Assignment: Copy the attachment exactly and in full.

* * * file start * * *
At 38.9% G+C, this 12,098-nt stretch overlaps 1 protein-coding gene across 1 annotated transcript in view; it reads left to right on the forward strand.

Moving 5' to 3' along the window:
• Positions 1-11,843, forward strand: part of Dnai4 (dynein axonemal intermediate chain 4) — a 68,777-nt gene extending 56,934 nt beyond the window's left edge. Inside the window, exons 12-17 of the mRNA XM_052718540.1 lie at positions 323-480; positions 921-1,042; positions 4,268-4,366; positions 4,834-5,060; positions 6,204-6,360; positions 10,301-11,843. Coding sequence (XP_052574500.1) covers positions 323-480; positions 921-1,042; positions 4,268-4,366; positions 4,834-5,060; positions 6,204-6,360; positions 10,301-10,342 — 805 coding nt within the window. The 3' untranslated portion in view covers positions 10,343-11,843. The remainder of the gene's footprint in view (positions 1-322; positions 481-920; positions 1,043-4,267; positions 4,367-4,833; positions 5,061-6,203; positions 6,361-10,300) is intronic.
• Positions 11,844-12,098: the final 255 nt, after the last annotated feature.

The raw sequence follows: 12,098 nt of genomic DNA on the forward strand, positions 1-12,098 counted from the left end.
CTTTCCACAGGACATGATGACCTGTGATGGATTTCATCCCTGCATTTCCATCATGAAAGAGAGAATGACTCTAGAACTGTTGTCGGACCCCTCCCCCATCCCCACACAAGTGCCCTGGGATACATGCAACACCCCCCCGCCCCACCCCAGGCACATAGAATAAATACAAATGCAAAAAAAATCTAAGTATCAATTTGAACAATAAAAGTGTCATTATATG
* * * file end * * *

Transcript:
At 38.9% G+C, this 12,098-nt stretch overlaps 1 protein-coding gene across 1 annotated transcript in view; it reads left to right on the forward strand.

Moving 5' to 3' along the window:
• Positions 1-11,843, forward strand: part of Dnai4 (dynein axonemal intermediate chain 4) — a 68,777-nt gene extending 56,934 nt beyond the window's left edge. Inside the window, exons 12-17 of the mRNA XM_052718540.1 lie at positions 323-480; positions 921-1,042; positions 4,268-4,366; positions 4,834-5,060; positions 6,204-6,360; positions 10,301-11,843. Coding sequence (XP_052574500.1) covers positions 323-480; positions 921-1,042; positions 4,268-4,366; positions 4,834-5,060; positions 6,204-6,360; positions 10,301-10,342 — 805 coding nt within the window. The 3' untranslated portion in view covers positions 10,343-11,843. The remainder of the gene's footprint in view (positions 1-322; positions 481-920; positions 1,043-4,267; positions 4,367-4,833; positions 5,061-6,203; positions 6,361-10,300) is intronic.
• Positions 11,844-12,098: the final 255 nt, after the last annotated feature.

The raw sequence follows: 12,098 nt of genomic DNA on the forward strand, positions 1-12,098 counted from the left end.
CTTTCCACAGGACATGATGACCTGTGATGGATTTCATCCCTGCATTTCCATCATGAAAGAGAGAATGACTCTAGAACTGTTGTCGGACCCCTCCCCCATCCCCACACAAGTGCCCTGGGATACATGCAACACCCCCCCGCCCCACCCCAGGCACATAGAATAAATACAAATGCAAAAAAAATCTAAGTATCAATTTGAACAATAAAAGTGTCATTATATG